Nothing Ever Stays the Same, Part 1….

December 2, 2016: Late autumn in Kelowna: another grey sky. Beyond cloudy, actually. It has been snowing overnight—up the valley slopes—for the past several days, and this morning, the foggy line separating white heights from the brown/green bottom is only a couple of dozen meters up the valley from where I sit. A day to stay indoors and catch up on—well—whatever….

I’ve been meaning to write some reflections on how our life has changed in the two years since we moved “up here” from “The Coast.” So much I could cover: traffic oddities like the HOV lane being in the same place as the right turn lane, or how much faster it is to take side roads and avoid Highway 97,(aka Harvey, which coincidentally was my dad’s name)…. Or the inadequate medical care in a city with a first rate hospital and a chronic shortage of GPs. Or the wonderful joys of spring and autumn, and the odd discomfort of searing mid-summer and the tourist invasion, not to mention the occasional flood or wildfire, or the tedium of winter days where the sun is perpetually obscured by sullen clouds. Or the maxim we adopted shortly after we figured it out: stop complaining; you’re in Kelowna; you’ll get used to it—and you’ll love it!

And we do love this city, especially our corner of it so close the Lake and the city’s main recreational facilities. And, for us particularly, great places for birding, photography, or long walks that begin right outside the door.

I must not, obviously, write a post covering so many topics.
I will focus on local amenities, illustrated with some images made since we arrived in autumn 2014.
And how change fits into this picture….

Neighbourhood map:

Click the image to see enlarged map in a new tab.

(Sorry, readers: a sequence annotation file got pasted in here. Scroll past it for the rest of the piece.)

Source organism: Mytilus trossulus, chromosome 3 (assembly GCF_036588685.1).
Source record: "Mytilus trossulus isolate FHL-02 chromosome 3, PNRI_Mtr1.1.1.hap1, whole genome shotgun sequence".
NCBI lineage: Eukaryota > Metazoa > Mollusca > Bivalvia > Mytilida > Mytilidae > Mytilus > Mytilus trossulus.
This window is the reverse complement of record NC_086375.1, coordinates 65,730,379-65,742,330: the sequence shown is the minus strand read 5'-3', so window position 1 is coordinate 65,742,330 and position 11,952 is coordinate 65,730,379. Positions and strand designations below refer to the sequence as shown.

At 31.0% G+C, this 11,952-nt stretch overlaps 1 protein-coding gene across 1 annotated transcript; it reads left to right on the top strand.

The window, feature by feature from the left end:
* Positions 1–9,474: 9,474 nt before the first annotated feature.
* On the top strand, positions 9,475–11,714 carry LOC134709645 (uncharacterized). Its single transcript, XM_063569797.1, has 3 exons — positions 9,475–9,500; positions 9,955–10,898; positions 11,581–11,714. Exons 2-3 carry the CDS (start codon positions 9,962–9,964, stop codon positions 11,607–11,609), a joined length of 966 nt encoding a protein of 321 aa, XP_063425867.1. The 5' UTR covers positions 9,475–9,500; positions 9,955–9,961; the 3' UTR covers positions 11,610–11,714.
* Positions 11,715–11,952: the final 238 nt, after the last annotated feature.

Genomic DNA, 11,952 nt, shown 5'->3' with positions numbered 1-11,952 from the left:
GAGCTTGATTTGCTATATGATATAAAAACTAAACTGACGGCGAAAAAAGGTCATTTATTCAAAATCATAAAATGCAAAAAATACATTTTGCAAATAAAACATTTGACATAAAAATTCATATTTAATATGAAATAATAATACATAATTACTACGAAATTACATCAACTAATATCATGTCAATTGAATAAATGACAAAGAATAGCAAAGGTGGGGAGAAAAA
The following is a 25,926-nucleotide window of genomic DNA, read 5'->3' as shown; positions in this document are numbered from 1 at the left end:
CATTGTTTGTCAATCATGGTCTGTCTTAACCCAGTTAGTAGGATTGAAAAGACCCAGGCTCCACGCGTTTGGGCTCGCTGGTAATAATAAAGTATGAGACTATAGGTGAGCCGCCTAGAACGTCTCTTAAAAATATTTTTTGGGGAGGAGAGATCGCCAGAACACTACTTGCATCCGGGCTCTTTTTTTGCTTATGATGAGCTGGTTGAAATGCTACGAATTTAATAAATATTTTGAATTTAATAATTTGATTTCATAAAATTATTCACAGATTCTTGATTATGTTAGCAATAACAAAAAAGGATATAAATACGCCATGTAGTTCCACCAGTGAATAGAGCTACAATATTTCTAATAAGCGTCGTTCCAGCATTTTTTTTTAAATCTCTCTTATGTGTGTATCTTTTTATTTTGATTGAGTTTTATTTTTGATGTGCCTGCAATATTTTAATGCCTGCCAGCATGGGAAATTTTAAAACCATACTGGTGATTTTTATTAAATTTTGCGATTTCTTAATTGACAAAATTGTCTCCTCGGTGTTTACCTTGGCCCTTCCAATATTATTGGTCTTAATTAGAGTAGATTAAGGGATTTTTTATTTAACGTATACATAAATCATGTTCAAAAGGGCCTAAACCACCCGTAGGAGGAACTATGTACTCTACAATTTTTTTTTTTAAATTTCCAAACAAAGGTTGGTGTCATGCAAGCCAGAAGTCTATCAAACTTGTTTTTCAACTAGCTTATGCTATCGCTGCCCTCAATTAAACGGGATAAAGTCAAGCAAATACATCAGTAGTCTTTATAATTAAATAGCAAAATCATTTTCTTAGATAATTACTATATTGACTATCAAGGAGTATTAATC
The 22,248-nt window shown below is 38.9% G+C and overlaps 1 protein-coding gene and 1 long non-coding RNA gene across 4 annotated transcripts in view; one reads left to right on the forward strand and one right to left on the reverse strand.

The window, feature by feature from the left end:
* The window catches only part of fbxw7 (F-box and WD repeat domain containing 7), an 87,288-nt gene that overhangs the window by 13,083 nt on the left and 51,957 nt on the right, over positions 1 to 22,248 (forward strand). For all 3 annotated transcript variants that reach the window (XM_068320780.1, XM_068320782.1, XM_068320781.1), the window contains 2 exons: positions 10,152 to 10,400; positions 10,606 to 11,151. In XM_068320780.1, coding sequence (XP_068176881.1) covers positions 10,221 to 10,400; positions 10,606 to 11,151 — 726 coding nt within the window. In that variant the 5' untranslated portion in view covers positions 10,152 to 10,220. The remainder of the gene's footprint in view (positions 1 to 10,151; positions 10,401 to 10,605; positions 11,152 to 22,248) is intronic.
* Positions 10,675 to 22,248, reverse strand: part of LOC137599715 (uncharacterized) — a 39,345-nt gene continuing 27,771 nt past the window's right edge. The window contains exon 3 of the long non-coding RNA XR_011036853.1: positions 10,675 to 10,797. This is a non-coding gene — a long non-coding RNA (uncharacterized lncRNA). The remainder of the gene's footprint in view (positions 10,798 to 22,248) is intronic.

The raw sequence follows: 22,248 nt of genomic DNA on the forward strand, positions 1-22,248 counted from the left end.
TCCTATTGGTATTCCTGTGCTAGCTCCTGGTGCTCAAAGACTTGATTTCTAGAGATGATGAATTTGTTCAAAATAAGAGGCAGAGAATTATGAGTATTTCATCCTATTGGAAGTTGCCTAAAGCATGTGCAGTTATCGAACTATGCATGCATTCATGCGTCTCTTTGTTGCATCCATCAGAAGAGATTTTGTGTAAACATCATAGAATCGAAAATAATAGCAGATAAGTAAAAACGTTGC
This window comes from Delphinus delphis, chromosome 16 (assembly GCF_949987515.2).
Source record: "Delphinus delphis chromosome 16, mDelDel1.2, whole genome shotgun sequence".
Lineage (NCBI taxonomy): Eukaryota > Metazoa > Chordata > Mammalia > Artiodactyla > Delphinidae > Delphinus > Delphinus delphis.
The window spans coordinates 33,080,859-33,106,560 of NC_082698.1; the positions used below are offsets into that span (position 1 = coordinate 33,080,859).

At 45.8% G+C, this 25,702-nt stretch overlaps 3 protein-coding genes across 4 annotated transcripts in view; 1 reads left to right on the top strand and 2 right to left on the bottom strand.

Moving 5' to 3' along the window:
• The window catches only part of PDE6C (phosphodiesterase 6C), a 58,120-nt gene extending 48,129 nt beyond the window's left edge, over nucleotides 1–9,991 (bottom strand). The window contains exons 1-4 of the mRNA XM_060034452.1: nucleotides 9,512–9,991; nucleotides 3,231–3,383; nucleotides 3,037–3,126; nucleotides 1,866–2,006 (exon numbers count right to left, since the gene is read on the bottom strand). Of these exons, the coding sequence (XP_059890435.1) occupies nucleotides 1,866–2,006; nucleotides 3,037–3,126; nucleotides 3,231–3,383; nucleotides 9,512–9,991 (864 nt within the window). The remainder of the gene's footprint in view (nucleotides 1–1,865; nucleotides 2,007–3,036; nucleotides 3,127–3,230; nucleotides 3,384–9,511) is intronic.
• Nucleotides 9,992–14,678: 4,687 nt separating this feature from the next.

In the Okanagan Valley, Kelowna (including West Kelowna and West Bank on the other side of the lake) is growing faster than its nearest neighbour cities, each about 50 minutes away by car, Vernon to the north and Penticton to the south. While change is often synonymous with growth, “progress” may also threaten situations or phenomena we hold dear. In the case of the Okanagan Valley, I’d rather live where I do than in either of the other two cities aforementioned. Perhaps I’ll feel differently in five years. Or not, because who knows whether I’ll even be here in five years…. Suffice to say, I realize that we’re enjoying the benefits of growth in the recent past (which I’ll illustrate presently) and simultaneously growing mildly anxious about new developments around us (also to be identified in Part 2) that we may not like so much.

Both my wife and I love hiking along the Greenway that flanks Mission Creek (see map below), and Thomson and Michaelbrook Marshes, or, in the other direction, along Belmont Ponds and Park. Because their development predated our arrival, it feels as if they have always been here. Of course, that’s not true. The Greenway has been developing since 1996. It’s hard to imagine the area as it was back then.

“The Phase 1 Greenway project was announced in 1996 and was the most successful community funded project in Kelowna’s history. Landowners along the Greenway donated in excess of 16 acres of land valued at more than $300,000. Phase 1 project extends from Lakeshore Road to Ziprick Road, a distance of 7.3 kilometres, and was completed in 1998. It is a universal access trail that is well used all year by walkers, hikers, runners, bicyclists, wheelchair users, and equestrians. Usage is estimated at over 1,000 people a day.”

Greenway Map: Click map below to view an enlarged image on the Trailmap website.

Phase 2, commenced in 2005 “after the loss of so many area trails as a result of the 2003 Okanagan Mountain Park fire” added another 9.2 kilometres of greenway to the mid section of the creek. Phase 3 began in 2015 and is ongoing.

In addition to the expansion of the Greenway as a whole, 2015 also marked the beginning of the Mission Creek Restoration Initiative, which aims  in “[Phase] 1 [to] renaturalize floodplain function by realigning a 500-metre section of dike on the south side of the creek between Casorso Road and Gordon Drive. Fish and wildlife stocks will be increased by enhancing their habitats within the expanded floodplain. This includes increased gravel stability within a section of Mission Creek that provides the most valuable kokanee spawning habitat within the entire watershed, as well as improvements to riparian habitat for a wide range of wildlife species.